At least, that’s the story we are being sold.
Call the Czar a bit skeptical here. A teleconference between officials is allegedly being held this weekend to review the steps necessary to break up and dissolve the wantonly corrupt and apparently vote-buying/rigging organization.
Cause of celebration? Not so fast, spake the Czar. Let us consider some possibilities. Acorn has proven intensely effective at its ability to bring in Democratic votes. Does anyone believe the Democrats will let this simply go away? They have held onto affirmative action and variations of Jim Crow dependencies for decades. The Democrats will need this group to be around.
“Over the last six months, at least 15 of the group’s 30 state chapters have disbanded and have no plans of re-forming” so what’s the big deal?
Read on: “The California and New York chapters, two of the largest, have severed their ties to the national group and have independently reconstituted themselves with new names. Several other state groups are also re-forming outside the Acorn umbrella, and will not be affected if the national organization files for bankruptcy.”
ACORN is not going away. Rather, it got too big for its own good and drew attention to itself. On the other hand, envision a network of smaller cells, each quietly controlled by the same special interests and politicians, but much, much harder to track or investigate.
This would be way too much work for the mainstream media to follow, assuming they would even bother. As a result, the corruption can increase without any one organization screwing the others. The mob divides itself into families for exactly the same reasons: if the Las Vegas family goes down, the Chicago family sits comfortably well.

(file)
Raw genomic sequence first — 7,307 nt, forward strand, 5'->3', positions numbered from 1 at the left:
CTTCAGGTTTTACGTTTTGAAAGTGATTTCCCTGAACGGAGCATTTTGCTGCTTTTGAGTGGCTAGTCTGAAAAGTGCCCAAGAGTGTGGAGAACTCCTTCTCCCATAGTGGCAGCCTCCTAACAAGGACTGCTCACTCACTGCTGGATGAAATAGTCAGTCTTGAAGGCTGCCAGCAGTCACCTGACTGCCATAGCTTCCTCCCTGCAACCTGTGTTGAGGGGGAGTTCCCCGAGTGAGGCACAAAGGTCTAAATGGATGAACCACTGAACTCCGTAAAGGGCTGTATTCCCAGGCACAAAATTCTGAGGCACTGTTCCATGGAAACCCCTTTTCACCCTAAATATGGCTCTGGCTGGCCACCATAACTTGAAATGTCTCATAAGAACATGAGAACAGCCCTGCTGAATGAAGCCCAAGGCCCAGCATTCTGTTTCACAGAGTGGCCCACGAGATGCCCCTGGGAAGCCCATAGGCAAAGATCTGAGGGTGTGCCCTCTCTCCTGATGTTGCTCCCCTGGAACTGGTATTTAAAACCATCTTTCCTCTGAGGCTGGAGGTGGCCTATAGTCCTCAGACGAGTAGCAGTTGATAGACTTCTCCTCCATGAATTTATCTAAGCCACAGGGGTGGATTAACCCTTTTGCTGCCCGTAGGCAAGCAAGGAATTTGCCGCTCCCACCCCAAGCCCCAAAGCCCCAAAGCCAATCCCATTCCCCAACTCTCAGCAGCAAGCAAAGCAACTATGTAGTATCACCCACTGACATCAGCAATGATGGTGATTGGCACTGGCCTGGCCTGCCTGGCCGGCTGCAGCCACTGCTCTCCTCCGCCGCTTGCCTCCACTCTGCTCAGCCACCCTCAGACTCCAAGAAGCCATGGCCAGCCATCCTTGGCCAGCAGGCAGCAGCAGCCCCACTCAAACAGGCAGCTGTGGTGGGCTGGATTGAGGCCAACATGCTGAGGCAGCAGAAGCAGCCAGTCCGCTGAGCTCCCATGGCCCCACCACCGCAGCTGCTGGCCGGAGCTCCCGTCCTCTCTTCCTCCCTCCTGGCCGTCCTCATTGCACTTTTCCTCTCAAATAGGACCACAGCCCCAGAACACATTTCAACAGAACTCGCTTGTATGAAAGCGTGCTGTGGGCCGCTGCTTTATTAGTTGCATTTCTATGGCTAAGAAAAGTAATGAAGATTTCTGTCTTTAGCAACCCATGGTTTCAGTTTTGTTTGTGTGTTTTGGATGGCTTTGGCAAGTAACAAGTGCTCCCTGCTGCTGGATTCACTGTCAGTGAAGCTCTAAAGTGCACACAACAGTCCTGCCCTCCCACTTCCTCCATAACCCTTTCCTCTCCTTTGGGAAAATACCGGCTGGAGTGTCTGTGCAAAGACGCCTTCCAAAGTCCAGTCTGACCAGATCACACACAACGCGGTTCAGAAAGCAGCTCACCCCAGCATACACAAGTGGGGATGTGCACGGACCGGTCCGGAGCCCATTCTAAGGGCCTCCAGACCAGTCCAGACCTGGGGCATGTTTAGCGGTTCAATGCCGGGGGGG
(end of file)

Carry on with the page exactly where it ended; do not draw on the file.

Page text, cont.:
Also similar to organized crime is amount of internal problems. The fact is that ACORN was going to fail anyway, even without O’Keefe and Breitbart: the organization was so plagued with internal fraud and embezzlement that it was now unsustainable. The mob had the same problem; but breaking the organization into smaller groups now limits how much any one individual can exploit the system from within.
The acorns have alreay been planted: “Acorn’s sudden demise, supporters say, has left a vacuum in services for communities that used to rely on it for free advice on employment, tax and loan matters.” Vacuum is the magic word: nature abhors one, so all these new social service groups will suddenly pop up to fill the void left by ACORN…except, of course, all these new social service groups will really be splinter organizations run by the same people under the same rules for the same dark purposes. That comment is the set up tip off: the public will be clamoring for these services, and consequently will not look too deeply into the process. Some of these groups might even proclaim themselves to be in competition: but they naturally will not be.
So, this is hardly good news. It actually makes the corruption harder to find.